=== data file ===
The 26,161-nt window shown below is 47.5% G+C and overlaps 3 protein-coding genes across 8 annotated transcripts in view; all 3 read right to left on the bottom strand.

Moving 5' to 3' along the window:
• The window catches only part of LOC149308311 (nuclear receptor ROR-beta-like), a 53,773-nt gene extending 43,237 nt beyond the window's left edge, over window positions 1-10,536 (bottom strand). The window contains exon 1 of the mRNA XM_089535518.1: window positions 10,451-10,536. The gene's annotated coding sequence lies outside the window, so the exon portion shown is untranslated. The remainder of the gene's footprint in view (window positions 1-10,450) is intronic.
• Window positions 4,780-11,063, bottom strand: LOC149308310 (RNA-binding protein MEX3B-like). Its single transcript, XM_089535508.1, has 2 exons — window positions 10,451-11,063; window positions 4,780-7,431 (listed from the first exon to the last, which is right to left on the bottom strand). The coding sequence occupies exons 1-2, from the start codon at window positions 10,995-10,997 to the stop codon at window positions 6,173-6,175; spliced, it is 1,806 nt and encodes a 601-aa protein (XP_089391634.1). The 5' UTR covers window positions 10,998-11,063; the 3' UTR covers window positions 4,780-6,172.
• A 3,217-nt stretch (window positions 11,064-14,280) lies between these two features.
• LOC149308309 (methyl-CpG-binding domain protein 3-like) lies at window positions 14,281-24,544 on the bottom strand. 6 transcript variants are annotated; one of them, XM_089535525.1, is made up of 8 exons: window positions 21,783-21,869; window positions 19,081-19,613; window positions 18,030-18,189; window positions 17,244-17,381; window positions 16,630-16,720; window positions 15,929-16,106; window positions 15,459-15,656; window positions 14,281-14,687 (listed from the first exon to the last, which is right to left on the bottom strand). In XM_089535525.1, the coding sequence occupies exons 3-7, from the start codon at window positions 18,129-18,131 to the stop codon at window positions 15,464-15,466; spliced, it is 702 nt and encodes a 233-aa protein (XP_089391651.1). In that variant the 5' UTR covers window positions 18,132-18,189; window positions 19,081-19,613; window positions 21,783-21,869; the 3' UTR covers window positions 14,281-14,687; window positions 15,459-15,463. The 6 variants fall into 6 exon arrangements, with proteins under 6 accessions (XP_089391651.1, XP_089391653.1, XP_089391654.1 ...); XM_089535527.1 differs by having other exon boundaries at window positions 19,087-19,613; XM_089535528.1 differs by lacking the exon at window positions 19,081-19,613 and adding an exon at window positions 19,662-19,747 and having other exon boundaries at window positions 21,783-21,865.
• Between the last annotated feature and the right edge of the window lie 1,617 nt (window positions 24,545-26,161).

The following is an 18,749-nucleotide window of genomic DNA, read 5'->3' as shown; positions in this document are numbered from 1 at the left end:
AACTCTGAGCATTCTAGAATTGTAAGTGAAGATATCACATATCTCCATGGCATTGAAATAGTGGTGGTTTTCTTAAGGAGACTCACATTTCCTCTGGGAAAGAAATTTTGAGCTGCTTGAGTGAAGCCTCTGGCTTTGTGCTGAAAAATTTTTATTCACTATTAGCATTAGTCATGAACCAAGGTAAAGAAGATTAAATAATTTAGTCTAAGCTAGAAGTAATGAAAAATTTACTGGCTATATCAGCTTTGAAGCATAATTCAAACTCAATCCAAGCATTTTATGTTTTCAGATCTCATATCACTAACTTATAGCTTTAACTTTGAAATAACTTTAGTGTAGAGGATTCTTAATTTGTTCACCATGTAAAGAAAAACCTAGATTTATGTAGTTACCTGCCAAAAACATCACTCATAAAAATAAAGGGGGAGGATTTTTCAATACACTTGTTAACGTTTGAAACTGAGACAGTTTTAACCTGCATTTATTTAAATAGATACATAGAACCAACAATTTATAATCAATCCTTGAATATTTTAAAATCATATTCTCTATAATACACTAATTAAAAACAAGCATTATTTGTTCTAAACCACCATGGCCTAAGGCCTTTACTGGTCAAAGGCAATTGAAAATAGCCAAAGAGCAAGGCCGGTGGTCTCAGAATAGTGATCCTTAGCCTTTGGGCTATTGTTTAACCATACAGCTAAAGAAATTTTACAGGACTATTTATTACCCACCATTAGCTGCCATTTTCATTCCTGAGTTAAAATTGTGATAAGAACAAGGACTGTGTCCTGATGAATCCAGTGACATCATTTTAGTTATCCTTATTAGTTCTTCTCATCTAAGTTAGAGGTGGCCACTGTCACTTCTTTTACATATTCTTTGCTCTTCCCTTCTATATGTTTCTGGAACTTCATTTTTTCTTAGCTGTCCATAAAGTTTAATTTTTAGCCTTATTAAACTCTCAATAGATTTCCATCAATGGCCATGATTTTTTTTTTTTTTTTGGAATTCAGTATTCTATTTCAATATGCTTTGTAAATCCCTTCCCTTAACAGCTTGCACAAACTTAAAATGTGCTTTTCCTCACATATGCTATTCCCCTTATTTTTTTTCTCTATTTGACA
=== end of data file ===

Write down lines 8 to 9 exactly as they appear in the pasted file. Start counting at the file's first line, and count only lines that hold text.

The following is an 18,749-nucleotide window of genomic DNA, read 5'->3' as shown; positions in this document are numbered from 1 at the left end:
AACTCTGAGCATTCTAGAATTGTAAGTGAAGATATCACATATCTCCATGGCATTGAAATAGTGGTGGTTTTCTTAAGGAGACTCACATTTCCTCTGGGAAAGAAATTTTGAGCTGCTTGAGTGAAGCCTCTGGCTTTGTGCTGAAAAATTTTTATTCACTATTAGCATTAGTCATGAACCAAGGTAAAGAAGATTAAATAATTTAGTCTAAGCTAGAAGTAATGAAAAATTTACTGGCTATATCAGCTTTGAAGCATAATTCAAACTCAATCCAAGCATTTTATGTTTTCAGATCTCATATCACTAACTTATAGCTTTAACTTTGAAATAACTTTAGTGTAGAGGATTCTTAATTTGTTCACCATGTAAAGAAAAACCTAGATTTATGTAGTTACCTGCCAAAAACATCACTCATAAAAATAAAGGGGGAGGATTTTTCAATACACTTGTTAACGTTTGAAACTGAGACAGTTTTAACCTGCATTTATTTAAATAGATACATAGAACCAACAATTTATAATCAATCCTTGAATATTTTAAAATCATATTCTCTATAATACACTAATTAAAAACAAGCATTATTTGTTCTAAACCACCATGGCCTAAGGCCTTTACTGGTCAAAGGCAATTGAAAATAGCCAAAGAGCAAGGCCGGTGGTCTCAGAATAGTGATCCTTAGCCTTTGGGCTATTGTTTAACCATACAGCTAAAGAAATTTTACAGGACTATTTATTACCCACCATTAGCTGCCATTTTCATTCCTGAGTTAAAATTGTGATAAGAACAAGGACTGTGTCCTGATGAATCCAGTGACATCATTTTAGTTATCCTTATTAGTTCTTCTCATCTAAGTTAGAGGTGGCCACTGTCACTTCTTTTACATATTCTTTGCTCTTCCCTTCTATATGTTTCTGGAACTTCATTTTTTCTTAGCTGTCCATAAAGTTTAATTTTTAGCCTTATTAAACTCTCAATAGATTTCCATCAATGGCCATGATTTTTTTTTTTTTTTTGGAATTCAGTATTCTATTTCAATATGCTTTGTAAATCCCTTCCCTTAACAGCTTGCACAAACTTAAAATGTGCTTTTCCTCACATATGCTATTCCCCTTATTTTTTTTCTCTATTTGACA